Or ‘The costs of selling your soul to survive: it’s priceless’
A woman, who wishes to remain anonymous, sent this powerful and harrowing piece in through our Share Your Story page, which provides a space for women to tell of their experiences of the sex trade in their own words.
When I close my eyes, I can remember it. I am not going to mince words here. My life was hell. There has never been a time when I wasn’t unhappy, or depressed.
My own family scapegoated me and taught me that my worth was dependent on how well I pleased them – that not only should I not expect love or happiness, but pain and cruelty instead. Because of my disabilities, I was a prime target for bullying, I was never encouraged to be something beyond what others thought of me. I was told time and again how useless I was.
When you spent your childhood and adolescent years having that drummed into you, you no longer aspire to be anything but meek and humble. You don’t learn how to form boundaries. You don’t learn how to stick up for yourself. You only learn how to avoid pain further.
Being disabled, I was expected to act normal. My family left me on my own and I fell into the trap that was sex work. I got into it because of an ex who behaved like both my parents in one. This was the familiar feeling – that I both hated and feared and felt drawn to, because that is what I knew at the time. No one helped me or looked out for me. No one cared about what I felt.
I can’t talk in detail about what happened to me, because it’s blacked out. I don’t want to remember it. Sometimes it creeps up on me in an instant, and I am back in that room. I can sometimes smell the cheap vodka and perfume, mixed with cigarette smoke.
Even if I were to remember… When I pleaded with my own mother for help, she slapped me and told me that I was a pushover. Not knowing that in my formative years it was her lessons that taught me to believe in the lie that pain=love.
There was nowhere else I could go to, no shelter, no help, no nothing, and if I were to speak out publicly, people would denounce me and talk about “well not all…”
It’s because no one wants to acknowledge the cancer that is sex work on our society. No one wants to, because it brings men pleasure.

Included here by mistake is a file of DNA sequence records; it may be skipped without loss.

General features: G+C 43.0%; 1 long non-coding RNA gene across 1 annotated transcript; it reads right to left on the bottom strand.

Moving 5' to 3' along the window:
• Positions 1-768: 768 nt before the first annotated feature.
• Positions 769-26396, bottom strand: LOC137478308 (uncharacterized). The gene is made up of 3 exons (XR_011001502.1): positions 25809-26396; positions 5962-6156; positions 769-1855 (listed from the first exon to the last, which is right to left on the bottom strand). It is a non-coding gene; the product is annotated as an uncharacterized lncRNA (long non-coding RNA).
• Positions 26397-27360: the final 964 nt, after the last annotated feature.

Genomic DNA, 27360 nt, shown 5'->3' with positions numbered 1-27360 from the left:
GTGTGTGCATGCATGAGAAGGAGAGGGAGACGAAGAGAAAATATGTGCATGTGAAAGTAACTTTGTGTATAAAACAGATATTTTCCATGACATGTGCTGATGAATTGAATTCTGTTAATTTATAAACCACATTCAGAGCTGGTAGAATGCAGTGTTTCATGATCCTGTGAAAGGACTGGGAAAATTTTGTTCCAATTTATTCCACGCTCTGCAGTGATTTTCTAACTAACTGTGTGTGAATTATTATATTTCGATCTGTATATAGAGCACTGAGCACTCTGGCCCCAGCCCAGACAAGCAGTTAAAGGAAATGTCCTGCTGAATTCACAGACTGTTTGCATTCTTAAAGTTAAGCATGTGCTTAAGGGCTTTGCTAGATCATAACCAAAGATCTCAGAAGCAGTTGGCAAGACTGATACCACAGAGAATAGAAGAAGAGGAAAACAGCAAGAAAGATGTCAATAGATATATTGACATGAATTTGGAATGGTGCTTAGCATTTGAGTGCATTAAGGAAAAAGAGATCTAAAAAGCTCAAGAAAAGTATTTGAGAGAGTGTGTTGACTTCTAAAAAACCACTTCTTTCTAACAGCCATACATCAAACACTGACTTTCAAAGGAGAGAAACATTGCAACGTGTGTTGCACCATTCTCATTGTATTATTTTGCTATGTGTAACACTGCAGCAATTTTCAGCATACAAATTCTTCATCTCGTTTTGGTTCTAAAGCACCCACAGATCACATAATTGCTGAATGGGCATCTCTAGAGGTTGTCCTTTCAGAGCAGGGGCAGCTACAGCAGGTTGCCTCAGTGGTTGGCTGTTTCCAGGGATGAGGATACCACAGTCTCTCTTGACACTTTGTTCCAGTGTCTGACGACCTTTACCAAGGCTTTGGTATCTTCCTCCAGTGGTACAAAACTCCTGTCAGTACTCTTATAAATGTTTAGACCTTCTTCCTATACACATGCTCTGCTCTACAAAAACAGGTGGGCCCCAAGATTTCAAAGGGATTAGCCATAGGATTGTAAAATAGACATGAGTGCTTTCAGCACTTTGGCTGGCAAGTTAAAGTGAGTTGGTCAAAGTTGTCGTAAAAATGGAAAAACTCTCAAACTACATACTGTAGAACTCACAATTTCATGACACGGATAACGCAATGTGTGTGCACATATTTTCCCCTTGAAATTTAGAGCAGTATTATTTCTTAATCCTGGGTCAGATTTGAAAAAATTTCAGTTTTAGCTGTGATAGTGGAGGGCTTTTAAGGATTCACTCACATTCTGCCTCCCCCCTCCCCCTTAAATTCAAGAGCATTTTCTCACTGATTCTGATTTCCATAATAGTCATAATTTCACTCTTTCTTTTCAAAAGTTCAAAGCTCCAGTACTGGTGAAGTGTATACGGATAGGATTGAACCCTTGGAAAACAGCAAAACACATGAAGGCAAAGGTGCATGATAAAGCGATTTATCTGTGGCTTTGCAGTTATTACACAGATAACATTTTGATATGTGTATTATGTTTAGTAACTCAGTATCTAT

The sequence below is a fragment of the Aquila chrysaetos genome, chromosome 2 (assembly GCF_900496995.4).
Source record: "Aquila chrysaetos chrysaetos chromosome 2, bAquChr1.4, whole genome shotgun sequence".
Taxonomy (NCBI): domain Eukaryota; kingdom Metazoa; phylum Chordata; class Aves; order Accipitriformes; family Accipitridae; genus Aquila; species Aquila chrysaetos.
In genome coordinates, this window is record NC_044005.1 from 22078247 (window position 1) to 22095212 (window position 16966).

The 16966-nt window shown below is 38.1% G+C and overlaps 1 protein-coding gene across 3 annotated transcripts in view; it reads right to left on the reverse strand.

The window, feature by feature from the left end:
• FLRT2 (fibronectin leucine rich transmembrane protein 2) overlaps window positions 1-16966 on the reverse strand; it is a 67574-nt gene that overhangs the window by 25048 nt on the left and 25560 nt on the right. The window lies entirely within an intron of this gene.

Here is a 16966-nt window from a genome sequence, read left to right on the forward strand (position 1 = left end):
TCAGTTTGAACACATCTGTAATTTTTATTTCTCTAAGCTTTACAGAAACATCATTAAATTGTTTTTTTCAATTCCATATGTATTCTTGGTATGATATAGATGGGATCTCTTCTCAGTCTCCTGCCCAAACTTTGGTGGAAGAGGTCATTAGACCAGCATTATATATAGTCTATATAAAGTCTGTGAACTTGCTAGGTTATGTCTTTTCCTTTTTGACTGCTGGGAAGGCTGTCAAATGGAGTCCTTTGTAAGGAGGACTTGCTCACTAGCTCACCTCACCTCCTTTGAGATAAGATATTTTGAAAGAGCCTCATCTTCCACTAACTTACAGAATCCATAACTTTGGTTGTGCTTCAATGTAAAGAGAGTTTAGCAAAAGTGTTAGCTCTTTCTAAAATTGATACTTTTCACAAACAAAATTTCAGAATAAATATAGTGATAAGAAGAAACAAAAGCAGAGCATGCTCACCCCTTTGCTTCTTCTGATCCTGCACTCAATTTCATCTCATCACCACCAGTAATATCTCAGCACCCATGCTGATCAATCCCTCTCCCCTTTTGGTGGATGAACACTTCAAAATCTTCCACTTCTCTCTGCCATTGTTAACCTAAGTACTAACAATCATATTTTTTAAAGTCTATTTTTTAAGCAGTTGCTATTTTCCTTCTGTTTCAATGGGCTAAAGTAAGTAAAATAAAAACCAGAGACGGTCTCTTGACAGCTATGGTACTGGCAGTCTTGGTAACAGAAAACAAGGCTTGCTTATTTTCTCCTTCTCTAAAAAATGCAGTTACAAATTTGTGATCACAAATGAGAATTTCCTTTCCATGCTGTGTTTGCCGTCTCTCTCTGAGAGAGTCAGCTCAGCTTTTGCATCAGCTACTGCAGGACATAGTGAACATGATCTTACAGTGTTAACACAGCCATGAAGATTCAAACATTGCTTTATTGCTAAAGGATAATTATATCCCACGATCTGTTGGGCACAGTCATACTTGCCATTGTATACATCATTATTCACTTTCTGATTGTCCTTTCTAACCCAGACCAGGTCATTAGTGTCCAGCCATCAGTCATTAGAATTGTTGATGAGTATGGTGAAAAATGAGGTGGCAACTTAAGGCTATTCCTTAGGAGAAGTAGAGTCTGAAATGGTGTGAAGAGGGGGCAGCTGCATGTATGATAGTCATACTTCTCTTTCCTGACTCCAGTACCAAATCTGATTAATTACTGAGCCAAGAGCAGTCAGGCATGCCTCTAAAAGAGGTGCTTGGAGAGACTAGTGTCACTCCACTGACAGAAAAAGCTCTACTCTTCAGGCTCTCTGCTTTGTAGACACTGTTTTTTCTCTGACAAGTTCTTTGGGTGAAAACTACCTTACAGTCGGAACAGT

It’s not just average turning tricks, it’s that, plus cam work, plus OnlyFans, plus shooting videos to upload to a porn site in a seedy motel. A lot of the amateur content creators that I knew on PornHub worked on other things besides filming videos, because not one stream of income is enough to make a living on. Unless you have a massive following, and have money to start from the get go, you need to do more than one thing to earn money in sex work.
Those who make money on only one avenue like camming or OnlyFans, are the exception, not the rule. Unlike in the past where prostitution was done in person, a proposition and exchange was simply two clicks away. Just arrange a place to meet, then done.
It’s no longer just one way of prostitution; it’s online, it’s massive and it’s too easy to do.
My family failed me, from the start. Society failed me because they have nothing for mildly disabled people. I am not functional enough to get a steady job, but I am not disabled enough to get benefits.
When I prostituted myself, it was to subsist and survive, not live lavishly. I wasn’t buying extravagant things, or living my best life.
I was eating whatever was available at the gas stations at 2am and washing it down with a bottle of cheap vodka; hoping whatever god on this earth would do me the small favour and kill me with alcohol poisoning to release me from the waking hell I was in. I would get close to blackout drunk praying to whatever kind benevolent being would end this nightmare in my sleep. I’d wake up the next morning disappointed I was still alive.
I didn’t care about living at that point. Living was just too painful for me. The amount of hurt I was in, the suffering I had to keep quiet on, was too much for me to bear. Yet I could never actively harm myself in the sense of taking it into my own hands. I just wanted to be gone.
I was in hell. Pure hell. I can’t speak publicly because no one knows the truth, but at least I can say it here. Sex work is a special hell that men have created for women. It’s not empowerment, not once did I feel empowered.
I felt like dying each moment I was still involved. I hated every man involved. I dreamt of strangling them in my sleep.
Yes, every man who’s reading this and is watching porn or hiring prostitutes, I hate you. I wished in a just world, you would be taken from society, because whatever person I could’ve been at this point in my life is gone; you’ve killed her, and now here stands her corpse; ridden with all the scars, and imbued with all the pain, shambling lifelessly, pretending that life is normal.
I am not the only one, but men like you killed me, in the sense that whatever hopes and dreams are dead, whatever happiness gone, and you did it for the sake of your pleasure. I hate you.
Share your story
If you’ve been in the sex trade, or have been affected by it in other less direct ways, and would like to share your story anonymously, please see our Share Your Story page.
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